Delicious ways to include green leafy vegetables in your diet this winter | Health - Hindustan Times

Delicious ways to include green leafy vegetables in your diet this winter

ByParmita Uniyal
Nov 28, 2021 12:28 PM IST

If sabzis and curries don't work for you, try these delicious ways to include green leafy vegetables like fenugreek, spinach and mustard greens in your diet.

Winter is the best time to strengthen your immunity as during this time green leafy vegetables are abundant from spinach (palak), amarnath (chaulai), fenugreek (methi), chenopodium album (bathua) to moringa (sahjan). As the new heavily mutated Covid variant of concern Omicron triggers panic among people, it is best to boost your immunity naturally by eating a healthy and balanced diet.

Green vegetables are a powerhouse of nutrients(Pinterest)
Green vegetables are a powerhouse of nutrients(Pinterest)

Green vegetables are a powerhouse of nutrients, loaded with soluble and insoluble fibre, vitamins and minerals like iron, folic acid, calcium, potassium, phosphorous and magnesium. They not only boost your immunity against seasonal infections, but also provide you protection from cardiovascular diseases, diabetes and constipation.

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Why Sarson Ka Saag is a must-have during winter season

Mustard greens or Sarson is one of the winter vegetables that must be consumed for the presence of plant compounds called glucosinolates, one of the most researched ingredients for its anticancer activity and DNA protection, says Luke Coutinho, Holistic Lifestyle Coach - Integrative and Lifestyle Medicine and Founder of YouCare - All about YOU by Luke Coutinho.

ALSO READ: Gorge on palak paneer or palak paratha this winter for amazing health benefits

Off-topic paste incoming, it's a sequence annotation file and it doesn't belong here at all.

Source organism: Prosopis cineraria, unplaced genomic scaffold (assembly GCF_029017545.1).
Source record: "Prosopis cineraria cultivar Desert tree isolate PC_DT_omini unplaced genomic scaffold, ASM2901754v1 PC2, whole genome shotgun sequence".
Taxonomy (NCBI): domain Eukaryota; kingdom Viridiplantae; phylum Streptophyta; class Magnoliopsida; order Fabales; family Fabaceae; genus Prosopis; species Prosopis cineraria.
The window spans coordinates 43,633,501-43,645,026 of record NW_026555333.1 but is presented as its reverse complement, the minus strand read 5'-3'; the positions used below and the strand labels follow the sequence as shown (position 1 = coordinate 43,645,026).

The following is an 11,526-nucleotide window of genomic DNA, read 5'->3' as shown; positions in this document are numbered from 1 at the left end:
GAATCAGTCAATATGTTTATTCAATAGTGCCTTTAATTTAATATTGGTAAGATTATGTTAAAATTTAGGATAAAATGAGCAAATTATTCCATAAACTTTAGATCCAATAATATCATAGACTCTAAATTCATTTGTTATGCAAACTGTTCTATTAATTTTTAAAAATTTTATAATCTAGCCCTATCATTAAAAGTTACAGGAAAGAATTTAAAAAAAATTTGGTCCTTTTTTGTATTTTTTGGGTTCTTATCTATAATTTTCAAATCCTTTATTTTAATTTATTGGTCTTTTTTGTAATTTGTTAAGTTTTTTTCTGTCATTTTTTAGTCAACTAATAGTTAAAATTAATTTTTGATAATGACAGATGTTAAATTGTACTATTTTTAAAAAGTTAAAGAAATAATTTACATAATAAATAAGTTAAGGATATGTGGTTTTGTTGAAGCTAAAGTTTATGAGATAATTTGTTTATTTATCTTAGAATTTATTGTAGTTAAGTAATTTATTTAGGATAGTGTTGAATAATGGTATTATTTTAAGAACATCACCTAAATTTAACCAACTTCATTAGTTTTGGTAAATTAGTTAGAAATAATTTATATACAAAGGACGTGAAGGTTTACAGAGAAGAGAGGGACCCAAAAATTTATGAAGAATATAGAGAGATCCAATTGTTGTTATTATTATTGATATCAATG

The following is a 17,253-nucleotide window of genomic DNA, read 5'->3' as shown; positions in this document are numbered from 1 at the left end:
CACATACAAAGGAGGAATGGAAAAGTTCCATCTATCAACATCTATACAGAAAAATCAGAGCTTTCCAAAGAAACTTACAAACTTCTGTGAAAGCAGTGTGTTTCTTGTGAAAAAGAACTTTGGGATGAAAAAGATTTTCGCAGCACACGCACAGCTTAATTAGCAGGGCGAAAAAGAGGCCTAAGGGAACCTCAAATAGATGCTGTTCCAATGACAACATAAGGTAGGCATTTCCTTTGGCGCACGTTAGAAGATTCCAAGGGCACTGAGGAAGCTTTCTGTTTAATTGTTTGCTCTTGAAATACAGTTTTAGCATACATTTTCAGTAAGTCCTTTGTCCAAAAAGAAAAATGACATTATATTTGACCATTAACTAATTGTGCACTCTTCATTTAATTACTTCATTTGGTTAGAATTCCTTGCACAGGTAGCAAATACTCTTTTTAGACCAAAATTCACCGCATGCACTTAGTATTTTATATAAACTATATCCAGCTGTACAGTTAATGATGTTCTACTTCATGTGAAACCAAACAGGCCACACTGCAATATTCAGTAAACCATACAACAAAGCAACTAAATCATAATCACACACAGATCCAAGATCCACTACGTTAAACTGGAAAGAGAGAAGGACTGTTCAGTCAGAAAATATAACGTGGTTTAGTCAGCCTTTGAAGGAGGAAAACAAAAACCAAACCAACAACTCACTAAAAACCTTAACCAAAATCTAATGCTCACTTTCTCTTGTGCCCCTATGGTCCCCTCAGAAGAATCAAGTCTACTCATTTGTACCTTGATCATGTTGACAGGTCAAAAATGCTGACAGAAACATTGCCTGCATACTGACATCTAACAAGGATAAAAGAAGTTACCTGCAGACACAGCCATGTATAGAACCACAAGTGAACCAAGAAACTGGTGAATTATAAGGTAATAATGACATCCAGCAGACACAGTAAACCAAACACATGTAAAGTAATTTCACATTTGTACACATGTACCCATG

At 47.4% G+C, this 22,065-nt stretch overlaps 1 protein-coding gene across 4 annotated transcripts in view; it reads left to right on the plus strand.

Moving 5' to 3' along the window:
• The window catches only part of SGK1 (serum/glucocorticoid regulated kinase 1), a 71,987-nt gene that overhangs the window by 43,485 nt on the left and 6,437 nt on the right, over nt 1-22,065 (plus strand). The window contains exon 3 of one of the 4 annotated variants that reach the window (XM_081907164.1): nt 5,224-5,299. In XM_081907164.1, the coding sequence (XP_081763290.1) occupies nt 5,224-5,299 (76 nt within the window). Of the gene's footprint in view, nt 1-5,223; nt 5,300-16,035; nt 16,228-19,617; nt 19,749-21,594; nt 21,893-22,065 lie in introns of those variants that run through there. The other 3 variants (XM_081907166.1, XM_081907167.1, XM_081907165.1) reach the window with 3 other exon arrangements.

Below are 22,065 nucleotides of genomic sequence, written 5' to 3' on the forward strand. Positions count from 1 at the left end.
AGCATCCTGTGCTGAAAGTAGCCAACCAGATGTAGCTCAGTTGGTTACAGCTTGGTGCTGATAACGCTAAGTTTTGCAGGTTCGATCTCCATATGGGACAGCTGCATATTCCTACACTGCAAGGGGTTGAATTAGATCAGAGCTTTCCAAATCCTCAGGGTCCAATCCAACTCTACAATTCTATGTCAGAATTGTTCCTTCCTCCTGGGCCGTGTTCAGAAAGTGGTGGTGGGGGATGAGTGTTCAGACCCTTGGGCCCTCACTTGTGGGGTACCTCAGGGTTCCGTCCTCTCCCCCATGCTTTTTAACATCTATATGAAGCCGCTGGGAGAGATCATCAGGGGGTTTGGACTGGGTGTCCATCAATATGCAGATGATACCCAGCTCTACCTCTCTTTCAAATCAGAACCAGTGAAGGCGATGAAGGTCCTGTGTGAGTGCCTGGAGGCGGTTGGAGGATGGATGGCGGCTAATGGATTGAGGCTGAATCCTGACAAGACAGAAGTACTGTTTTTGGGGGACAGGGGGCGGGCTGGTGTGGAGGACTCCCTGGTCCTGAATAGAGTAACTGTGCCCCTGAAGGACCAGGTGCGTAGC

"This pungent cruciferous wintergreen is primarily available in the winter season and is a star ingredient in Sarson ka saag, a popular vegetarian winter delicacy from northern India," he says.

Another vegetable that the lifestyle coach recommends is Spinach. Palak or spinach, the most common kind of green leafy vegetable, is a rich source of vitamin K, C, and D, dietary fibre, iron, potassium, calcium, and magnesium, and plenty of antioxidants like quercetin and kaempferol. One of the antioxidants in spinach, called lutein, has also been shown to reduce the risk of age-related macular degeneration, a degenerative condition that can blur vision," says Coutinho.

It is also important for children to benefit from the nutritional content of green vegetables, but many of them are picky eaters and it is imperative to make the greens interesting for them to eat. With schools reopening parents can get creative and rustle out some innovative tiffin dishes for their kids using greens. If your kid isn't a fan of sabzis and curries, you can include green vegetables in their diet in following ways suggested by Coutinho.

* Parathas and theplas: While some children complain of the bitter taste of methi or fenugreek and do not like to have palak-paneer, adding these veggies to the dough and making paratha, puri or theplas out of it will make them taste good.

* Patties and tikkis: You can also sneak the greens in potato or sweet potato fillings in patties or tikkis.

* Sun dry and powder them: This powder can be used in doughs, raitas, dals, smoothies. You can also add them to rice preparations like pulaos and biryanis.

* Dumplings: Try filling them in dumplings and chances are your kid will keep asking for more.

* Idli or dosa: It can also be mixed in idli or dosa batter. Another way is to add it to dough and bake crackers out of it.

Soups and brothes: Winters are also about soups and broths. The greens would make a good addition to the soups.

While these green vegetables are full of nutrients it is important to follow good hygiene practices while cooking them as the leaves can carry the risk of stomach infection if not washed well.

"Also, if it does not suit you, do not eat them. If you have a kidney condition or an extremely weak gut, be mindful of its consumption. And most importantly, just because it is healthy, do not overdo it," suggests Coutinho.

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